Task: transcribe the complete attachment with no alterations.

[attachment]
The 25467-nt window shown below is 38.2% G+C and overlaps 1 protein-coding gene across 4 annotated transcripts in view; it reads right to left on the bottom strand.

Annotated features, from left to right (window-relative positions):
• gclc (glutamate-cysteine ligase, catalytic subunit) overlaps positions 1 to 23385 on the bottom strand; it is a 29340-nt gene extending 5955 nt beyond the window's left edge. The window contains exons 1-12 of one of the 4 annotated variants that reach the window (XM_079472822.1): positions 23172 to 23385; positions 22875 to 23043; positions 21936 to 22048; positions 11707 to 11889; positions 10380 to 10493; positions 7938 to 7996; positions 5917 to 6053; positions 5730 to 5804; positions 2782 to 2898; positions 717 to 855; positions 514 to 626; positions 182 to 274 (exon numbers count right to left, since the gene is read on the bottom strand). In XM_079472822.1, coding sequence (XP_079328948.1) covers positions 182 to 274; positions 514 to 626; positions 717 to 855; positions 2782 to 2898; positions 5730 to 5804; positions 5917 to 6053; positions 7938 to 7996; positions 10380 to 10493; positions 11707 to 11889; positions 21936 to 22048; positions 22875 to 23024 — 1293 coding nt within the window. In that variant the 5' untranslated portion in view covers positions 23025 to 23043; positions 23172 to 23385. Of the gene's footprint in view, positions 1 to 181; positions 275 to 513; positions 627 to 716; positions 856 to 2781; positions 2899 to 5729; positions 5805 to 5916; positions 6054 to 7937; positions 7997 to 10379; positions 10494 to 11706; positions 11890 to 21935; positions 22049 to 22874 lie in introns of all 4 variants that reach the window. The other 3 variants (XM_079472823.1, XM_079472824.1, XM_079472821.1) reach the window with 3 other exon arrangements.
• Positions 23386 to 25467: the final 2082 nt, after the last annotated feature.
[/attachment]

The 25467-nt window shown below is 38.2% G+C and overlaps 1 protein-coding gene across 4 annotated transcripts in view; it reads right to left on the bottom strand.

Annotated features, from left to right (window-relative positions):
• gclc (glutamate-cysteine ligase, catalytic subunit) overlaps positions 1 to 23385 on the bottom strand; it is a 29340-nt gene extending 5955 nt beyond the window's left edge. The window contains exons 1-12 of one of the 4 annotated variants that reach the window (XM_079472822.1): positions 23172 to 23385; positions 22875 to 23043; positions 21936 to 22048; positions 11707 to 11889; positions 10380 to 10493; positions 7938 to 7996; positions 5917 to 6053; positions 5730 to 5804; positions 2782 to 2898; positions 717 to 855; positions 514 to 626; positions 182 to 274 (exon numbers count right to left, since the gene is read on the bottom strand). In XM_079472822.1, coding sequence (XP_079328948.1) covers positions 182 to 274; positions 514 to 626; positions 717 to 855; positions 2782 to 2898; positions 5730 to 5804; positions 5917 to 6053; positions 7938 to 7996; positions 10380 to 10493; positions 11707 to 11889; positions 21936 to 22048; positions 22875 to 23024 — 1293 coding nt within the window. In that variant the 5' untranslated portion in view covers positions 23025 to 23043; positions 23172 to 23385. Of the gene's footprint in view, positions 1 to 181; positions 275 to 513; positions 627 to 716; positions 856 to 2781; positions 2899 to 5729; positions 5805 to 5916; positions 6054 to 7937; positions 7997 to 10379; positions 10494 to 11706; positions 11890 to 21935; positions 22049 to 22874 lie in introns of all 4 variants that reach the window. The other 3 variants (XM_079472823.1, XM_079472824.1, XM_079472821.1) reach the window with 3 other exon arrangements.
• Positions 23386 to 25467: the final 2082 nt, after the last annotated feature.